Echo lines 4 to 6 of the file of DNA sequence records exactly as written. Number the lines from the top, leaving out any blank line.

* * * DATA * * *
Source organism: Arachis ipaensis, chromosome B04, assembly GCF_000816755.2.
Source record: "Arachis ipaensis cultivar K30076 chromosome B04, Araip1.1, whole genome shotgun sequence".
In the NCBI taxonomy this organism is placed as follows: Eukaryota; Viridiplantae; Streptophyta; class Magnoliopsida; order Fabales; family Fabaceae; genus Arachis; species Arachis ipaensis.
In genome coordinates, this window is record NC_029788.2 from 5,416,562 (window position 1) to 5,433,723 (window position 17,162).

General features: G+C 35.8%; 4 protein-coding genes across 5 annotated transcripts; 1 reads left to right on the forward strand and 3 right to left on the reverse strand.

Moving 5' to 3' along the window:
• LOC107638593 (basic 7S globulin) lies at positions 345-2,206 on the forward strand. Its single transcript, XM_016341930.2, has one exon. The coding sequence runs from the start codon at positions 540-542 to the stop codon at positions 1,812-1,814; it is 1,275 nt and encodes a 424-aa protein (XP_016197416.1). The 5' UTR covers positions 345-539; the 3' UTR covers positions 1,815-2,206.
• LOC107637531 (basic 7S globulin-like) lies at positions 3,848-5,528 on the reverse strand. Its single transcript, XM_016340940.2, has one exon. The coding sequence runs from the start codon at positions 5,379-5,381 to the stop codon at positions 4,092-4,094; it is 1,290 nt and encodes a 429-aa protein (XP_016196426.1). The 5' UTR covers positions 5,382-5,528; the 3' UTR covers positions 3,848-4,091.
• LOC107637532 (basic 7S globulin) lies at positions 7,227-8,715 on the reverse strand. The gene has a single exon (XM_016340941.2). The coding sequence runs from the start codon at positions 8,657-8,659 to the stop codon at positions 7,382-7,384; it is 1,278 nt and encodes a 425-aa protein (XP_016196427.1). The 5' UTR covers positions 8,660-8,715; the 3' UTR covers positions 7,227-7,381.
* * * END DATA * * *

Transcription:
In genome coordinates, this window is record NC_029788.2 from 5,416,562 (window position 1) to 5,433,723 (window position 17,162).

General features: G+C 35.8%; 4 protein-coding genes across 5 annotated transcripts; 1 reads left to right on the forward strand and 3 right to left on the reverse strand.

Moving 5' to 3' along the window: